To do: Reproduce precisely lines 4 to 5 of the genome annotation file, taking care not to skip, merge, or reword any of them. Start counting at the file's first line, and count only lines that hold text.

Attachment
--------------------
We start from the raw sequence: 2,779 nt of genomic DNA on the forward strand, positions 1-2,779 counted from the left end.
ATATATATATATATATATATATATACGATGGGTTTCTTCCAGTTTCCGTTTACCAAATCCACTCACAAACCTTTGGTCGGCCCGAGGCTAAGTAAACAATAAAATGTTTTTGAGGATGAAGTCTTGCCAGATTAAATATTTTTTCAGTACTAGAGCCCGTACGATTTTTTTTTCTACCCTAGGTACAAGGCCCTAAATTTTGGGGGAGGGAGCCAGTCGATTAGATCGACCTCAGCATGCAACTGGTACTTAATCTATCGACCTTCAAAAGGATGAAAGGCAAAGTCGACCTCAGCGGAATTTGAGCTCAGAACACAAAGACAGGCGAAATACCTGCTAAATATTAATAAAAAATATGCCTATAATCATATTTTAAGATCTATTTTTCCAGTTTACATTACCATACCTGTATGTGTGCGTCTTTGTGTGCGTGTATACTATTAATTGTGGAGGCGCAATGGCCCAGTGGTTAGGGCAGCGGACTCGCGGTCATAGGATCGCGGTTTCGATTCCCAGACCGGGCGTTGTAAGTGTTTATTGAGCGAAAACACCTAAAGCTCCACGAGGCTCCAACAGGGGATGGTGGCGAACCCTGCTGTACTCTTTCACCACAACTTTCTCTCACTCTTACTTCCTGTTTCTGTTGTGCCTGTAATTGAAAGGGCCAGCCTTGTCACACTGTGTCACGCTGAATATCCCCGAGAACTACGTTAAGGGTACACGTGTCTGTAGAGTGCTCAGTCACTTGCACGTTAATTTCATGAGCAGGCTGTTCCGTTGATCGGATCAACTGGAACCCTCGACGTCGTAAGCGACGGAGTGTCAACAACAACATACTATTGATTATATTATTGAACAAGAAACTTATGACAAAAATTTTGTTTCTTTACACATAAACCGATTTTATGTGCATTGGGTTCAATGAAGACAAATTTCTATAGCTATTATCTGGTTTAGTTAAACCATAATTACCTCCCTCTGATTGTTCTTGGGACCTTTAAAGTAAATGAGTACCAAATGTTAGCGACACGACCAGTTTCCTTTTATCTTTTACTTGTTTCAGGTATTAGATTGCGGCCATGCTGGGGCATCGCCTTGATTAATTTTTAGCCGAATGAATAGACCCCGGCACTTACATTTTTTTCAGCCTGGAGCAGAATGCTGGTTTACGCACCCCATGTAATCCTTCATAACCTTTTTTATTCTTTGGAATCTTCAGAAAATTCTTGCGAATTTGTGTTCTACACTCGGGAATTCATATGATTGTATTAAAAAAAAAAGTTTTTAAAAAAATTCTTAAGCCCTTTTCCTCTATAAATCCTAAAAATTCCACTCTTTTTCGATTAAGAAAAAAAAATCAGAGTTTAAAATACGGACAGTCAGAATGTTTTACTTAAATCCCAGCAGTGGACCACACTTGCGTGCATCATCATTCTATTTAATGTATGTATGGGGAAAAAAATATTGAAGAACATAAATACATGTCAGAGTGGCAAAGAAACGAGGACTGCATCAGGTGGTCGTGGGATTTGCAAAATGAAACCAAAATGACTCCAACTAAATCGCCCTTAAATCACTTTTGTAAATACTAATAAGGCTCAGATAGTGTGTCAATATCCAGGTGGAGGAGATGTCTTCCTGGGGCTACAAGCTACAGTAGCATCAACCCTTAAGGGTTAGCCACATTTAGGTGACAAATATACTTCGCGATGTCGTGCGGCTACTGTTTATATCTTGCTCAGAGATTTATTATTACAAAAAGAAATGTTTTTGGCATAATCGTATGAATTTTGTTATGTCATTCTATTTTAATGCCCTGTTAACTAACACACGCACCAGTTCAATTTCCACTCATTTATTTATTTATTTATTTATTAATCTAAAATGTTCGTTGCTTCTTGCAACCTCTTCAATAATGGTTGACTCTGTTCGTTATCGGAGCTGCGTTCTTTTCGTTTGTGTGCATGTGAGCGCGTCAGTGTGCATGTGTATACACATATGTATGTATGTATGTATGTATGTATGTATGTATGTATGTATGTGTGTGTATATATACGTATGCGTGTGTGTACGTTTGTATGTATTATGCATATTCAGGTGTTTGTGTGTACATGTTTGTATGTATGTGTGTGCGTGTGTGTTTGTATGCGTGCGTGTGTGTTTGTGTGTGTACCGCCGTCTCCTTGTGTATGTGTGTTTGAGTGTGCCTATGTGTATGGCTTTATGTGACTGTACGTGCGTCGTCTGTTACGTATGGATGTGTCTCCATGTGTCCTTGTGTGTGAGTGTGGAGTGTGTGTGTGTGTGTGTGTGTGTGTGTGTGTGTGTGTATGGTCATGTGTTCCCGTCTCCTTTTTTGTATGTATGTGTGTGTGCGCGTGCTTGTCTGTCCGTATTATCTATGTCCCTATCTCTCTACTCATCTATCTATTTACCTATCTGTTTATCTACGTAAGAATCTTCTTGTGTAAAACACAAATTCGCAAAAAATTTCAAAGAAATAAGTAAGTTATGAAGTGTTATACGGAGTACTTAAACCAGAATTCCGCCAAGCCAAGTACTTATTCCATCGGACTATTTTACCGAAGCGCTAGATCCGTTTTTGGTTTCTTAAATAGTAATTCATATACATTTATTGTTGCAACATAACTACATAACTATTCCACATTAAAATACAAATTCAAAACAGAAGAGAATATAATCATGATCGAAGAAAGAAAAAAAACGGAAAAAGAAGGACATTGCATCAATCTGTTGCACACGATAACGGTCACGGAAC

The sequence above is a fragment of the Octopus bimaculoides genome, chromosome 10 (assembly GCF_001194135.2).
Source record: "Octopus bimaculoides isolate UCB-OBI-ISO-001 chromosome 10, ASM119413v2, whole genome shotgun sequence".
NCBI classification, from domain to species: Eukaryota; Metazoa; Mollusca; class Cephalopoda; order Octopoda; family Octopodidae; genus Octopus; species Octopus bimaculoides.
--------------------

Source record: "Octopus bimaculoides isolate UCB-OBI-ISO-001 chromosome 10, ASM119413v2, whole genome shotgun sequence".
NCBI classification, from domain to species: Eukaryota; Metazoa; Mollusca; class Cephalopoda; order Octopoda; family Octopodidae; genus Octopus; species Octopus bimaculoides.